Skip to main content

Full text of "Rapid Population Growth Consequences And Policy Implications"

See other formats

moves. Since the economic migrant has chosen to move into an area where the economic opportunities are greater than exist in his place of origin, the economic migrant generally finds more employment opportunities and receives a higher income than the political migrant. In contrast, a migrant who has moved under compulsion cannot often choose to move into an area which is likely to offer more economic opportunities than his home area. The political migrant was often part of a relatively comfortable economic minority in his place of origin. Moreover, while the economic migrant has often moved as an individual, bringing his family only after he has achieved some improvement in his economic position, the political migrant generally moves with his entire family and his large financial responsibilities while he is seeking employment. He is, therefore, often more dependent on society for housing, schools, family medical care, and other facilities. He is more of a burden on the country to which he moves. He is more likely to be restive, violent, and hostile to the existing political order than is the economic migrant who may be pleased with his new opportunities.*
One of the factors which affects the political behavior of the migrant is his motivation for moving, the political or economic circumstances which led him to move. But, the migrant's political attitudesówhat group he joins, how he feels about the political system he now lives in, what he demands of government, and how he makes these demandsóare affected by many other variables. Relevant questions are: Has the migrant moved from one rural area to another? From a rural to an urban area? From one urban center to another? Within the country or across an international boundary? Is the migrant a part of a stream of people who have moved from a common single origin to a single destination, or is he among migrants who come from a wide variety of places? Is the migrant different in language, religion, or race from other migrants in the region in which he now lives? Is he different in these respects from local inhabitants? What kinds of economic opportunities does the migrant find, and are they above or below his expectations? And finally, what kind of political system has the migrant moved into? Is it one which allows him unrestricted rights of participation or one which is politically closed? And insofar as the system is politically open, who organizes the migrant when he arrivesócommunists or socialists, populists or royalists, local inhabitants or fellow migrants?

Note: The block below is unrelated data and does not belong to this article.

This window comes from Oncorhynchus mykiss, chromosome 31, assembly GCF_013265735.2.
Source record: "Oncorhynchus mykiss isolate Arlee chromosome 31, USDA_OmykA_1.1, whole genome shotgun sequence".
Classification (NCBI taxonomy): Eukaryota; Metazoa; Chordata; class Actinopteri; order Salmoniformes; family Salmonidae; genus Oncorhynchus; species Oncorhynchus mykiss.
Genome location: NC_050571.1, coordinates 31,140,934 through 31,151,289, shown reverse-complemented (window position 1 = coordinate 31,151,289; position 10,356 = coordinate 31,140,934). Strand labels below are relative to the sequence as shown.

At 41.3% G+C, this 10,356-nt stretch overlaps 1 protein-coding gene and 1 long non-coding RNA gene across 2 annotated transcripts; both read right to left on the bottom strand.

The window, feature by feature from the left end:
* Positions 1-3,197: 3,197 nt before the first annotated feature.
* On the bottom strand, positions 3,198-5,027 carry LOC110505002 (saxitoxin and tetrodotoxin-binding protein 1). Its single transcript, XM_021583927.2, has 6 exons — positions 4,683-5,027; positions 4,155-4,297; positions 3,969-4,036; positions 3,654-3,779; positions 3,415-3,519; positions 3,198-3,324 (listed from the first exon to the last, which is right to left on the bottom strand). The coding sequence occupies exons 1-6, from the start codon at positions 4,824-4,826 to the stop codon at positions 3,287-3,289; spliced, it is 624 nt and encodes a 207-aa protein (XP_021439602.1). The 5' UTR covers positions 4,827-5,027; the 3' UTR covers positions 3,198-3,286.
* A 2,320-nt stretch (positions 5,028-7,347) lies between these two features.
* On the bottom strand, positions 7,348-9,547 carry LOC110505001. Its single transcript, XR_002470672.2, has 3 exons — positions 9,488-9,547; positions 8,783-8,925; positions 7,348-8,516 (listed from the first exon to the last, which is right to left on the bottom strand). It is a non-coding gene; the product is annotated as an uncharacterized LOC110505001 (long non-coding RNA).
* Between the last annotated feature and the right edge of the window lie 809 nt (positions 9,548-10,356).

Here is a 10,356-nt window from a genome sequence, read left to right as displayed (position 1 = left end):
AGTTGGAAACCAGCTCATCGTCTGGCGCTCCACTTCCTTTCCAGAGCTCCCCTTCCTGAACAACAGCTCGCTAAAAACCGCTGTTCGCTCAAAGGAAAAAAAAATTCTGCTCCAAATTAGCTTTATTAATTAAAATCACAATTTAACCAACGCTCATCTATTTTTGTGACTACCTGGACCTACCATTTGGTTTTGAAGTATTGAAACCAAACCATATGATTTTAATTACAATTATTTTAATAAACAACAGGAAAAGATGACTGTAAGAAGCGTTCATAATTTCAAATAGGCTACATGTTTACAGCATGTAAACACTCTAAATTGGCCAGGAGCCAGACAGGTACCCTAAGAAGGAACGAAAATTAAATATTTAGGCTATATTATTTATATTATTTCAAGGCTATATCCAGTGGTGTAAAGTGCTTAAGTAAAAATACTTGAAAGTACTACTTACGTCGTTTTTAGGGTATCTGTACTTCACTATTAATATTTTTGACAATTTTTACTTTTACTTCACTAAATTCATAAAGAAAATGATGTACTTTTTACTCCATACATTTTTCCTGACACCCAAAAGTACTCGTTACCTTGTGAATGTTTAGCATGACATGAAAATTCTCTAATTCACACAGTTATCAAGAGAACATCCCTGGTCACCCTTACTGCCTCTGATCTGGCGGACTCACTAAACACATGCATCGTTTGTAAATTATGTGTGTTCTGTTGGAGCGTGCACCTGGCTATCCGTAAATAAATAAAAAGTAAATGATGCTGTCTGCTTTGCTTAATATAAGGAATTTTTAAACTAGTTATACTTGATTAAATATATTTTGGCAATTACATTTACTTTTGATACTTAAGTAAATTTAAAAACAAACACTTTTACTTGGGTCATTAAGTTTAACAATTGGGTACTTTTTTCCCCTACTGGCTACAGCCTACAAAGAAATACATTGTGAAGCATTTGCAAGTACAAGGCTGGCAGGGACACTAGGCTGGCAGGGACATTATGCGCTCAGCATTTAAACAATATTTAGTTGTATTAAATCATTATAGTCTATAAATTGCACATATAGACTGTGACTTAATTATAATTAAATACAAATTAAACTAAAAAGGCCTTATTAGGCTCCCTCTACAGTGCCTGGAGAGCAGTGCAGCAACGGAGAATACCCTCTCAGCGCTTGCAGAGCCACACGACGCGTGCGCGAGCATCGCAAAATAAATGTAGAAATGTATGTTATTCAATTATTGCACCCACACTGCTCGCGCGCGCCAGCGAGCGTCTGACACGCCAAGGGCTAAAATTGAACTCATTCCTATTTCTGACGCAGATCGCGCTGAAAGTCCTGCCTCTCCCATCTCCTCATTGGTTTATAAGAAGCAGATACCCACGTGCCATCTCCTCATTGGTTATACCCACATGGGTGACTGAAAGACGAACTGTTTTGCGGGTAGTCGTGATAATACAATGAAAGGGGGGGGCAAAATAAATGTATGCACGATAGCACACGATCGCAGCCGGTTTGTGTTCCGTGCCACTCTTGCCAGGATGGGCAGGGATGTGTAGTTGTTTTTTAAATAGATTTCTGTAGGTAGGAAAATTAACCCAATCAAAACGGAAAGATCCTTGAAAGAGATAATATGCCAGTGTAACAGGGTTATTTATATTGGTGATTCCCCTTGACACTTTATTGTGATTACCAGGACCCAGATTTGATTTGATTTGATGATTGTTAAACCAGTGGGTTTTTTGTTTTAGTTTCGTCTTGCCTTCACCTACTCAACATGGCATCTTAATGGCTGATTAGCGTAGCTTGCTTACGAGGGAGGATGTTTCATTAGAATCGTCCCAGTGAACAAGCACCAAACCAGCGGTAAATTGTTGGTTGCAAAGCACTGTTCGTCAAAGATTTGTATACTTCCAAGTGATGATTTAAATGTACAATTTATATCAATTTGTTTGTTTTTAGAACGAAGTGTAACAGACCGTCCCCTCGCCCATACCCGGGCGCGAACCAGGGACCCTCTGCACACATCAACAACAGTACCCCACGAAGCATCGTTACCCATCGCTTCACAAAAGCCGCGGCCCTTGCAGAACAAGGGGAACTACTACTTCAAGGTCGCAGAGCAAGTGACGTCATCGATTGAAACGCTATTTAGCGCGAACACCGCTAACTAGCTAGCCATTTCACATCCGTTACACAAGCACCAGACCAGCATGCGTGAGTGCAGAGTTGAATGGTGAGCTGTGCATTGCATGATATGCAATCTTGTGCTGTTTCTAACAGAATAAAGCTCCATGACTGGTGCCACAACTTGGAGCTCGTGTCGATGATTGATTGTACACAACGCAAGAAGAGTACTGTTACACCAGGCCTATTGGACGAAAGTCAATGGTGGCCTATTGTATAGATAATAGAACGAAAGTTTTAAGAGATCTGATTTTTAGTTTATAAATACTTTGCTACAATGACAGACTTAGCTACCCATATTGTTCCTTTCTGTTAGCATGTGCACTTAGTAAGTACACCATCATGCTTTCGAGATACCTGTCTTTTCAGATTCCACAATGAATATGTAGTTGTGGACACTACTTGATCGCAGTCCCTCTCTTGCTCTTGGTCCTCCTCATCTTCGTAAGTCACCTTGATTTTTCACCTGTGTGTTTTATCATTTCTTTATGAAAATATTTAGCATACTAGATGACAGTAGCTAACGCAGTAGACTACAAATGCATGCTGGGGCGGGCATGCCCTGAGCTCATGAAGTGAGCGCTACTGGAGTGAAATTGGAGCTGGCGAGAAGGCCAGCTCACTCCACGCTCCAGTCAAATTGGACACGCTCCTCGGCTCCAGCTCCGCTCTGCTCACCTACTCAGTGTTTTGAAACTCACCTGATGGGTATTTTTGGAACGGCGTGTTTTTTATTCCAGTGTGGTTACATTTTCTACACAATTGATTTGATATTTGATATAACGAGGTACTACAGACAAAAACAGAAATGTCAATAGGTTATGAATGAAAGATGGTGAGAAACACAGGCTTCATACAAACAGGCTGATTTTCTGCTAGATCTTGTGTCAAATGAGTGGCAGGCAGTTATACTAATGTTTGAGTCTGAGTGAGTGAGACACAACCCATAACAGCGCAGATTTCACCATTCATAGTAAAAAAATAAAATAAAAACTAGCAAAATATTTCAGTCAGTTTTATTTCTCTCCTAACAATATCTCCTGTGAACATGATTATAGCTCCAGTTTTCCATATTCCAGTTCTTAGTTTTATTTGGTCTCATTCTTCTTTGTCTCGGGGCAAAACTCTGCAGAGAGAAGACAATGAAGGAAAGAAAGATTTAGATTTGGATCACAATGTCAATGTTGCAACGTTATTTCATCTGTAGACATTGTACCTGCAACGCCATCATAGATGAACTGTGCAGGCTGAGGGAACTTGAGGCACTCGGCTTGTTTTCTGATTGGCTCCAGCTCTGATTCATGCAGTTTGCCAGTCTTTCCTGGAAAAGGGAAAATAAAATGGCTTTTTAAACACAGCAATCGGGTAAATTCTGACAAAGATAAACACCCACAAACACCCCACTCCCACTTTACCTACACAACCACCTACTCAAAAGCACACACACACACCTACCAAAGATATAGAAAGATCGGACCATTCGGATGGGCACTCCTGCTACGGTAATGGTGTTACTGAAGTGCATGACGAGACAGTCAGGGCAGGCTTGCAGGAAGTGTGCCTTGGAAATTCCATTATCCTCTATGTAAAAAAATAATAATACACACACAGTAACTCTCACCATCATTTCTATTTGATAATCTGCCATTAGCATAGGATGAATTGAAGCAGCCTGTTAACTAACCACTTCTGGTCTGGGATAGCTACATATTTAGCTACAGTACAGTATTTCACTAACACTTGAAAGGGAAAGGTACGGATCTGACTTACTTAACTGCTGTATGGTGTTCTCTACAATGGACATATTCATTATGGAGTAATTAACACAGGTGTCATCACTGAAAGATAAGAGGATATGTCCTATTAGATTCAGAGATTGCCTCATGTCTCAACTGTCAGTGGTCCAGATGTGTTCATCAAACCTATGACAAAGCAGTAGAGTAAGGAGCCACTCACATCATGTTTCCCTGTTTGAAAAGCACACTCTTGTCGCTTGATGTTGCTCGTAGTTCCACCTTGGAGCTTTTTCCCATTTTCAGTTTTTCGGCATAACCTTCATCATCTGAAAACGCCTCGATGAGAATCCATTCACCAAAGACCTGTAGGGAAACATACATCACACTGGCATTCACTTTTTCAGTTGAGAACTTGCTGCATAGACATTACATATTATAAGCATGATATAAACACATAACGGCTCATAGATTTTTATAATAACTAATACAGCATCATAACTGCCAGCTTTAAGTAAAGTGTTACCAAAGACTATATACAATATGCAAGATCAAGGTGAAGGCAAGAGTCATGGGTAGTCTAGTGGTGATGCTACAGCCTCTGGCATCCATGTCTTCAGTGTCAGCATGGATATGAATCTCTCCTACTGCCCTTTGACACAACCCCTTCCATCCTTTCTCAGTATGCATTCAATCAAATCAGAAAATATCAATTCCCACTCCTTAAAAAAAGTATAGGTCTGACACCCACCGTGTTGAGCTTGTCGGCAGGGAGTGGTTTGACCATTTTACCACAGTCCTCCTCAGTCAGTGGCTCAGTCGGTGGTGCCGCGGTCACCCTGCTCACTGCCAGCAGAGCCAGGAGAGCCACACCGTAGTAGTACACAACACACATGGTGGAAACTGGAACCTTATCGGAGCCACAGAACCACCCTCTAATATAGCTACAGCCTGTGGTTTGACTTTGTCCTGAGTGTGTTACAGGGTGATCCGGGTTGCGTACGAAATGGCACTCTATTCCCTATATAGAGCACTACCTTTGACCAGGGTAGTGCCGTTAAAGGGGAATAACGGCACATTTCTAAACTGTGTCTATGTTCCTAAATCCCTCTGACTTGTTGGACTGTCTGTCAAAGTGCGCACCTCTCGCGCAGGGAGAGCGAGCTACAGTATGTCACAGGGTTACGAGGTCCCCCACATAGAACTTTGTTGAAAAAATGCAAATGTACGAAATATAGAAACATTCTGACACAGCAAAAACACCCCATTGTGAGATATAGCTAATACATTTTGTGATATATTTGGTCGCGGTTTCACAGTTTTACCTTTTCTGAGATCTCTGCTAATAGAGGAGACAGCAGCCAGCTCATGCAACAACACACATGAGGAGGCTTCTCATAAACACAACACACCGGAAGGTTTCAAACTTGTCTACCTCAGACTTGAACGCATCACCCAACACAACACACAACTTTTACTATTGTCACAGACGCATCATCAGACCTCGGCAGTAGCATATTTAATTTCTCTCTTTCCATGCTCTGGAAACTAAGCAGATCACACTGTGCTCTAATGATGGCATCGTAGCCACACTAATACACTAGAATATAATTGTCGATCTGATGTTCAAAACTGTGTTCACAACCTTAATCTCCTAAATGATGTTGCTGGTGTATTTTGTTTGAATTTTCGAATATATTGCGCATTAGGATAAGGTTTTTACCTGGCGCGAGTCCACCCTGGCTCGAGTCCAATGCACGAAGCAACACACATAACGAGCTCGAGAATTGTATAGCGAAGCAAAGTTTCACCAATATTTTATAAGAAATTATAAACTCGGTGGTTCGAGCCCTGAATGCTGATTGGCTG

*For a comparison of the differences in the political behavior of economic and political migrants in Calcutta, see Weiner (59). Much of the theoretical literature on the behavior of migrants to urban areas is based on Park's theory of marginality (60). For an excellent critique of Park, see (61), a study of migrants in Wilmington, Delaware, which shows that genuine uprooting among migrants is not widespread nor is there extensive social disorganization. The authors focus on the mediating role played by kinsmen in easing the adaptation of migrants to the city. For a comprehensive review and critique of much of the literature on the political behavior of urban migrants, see (62).
See also Harley Browning, "Migrant Selectivity and the Growth of Large Cities in Developing Countries," in this volume.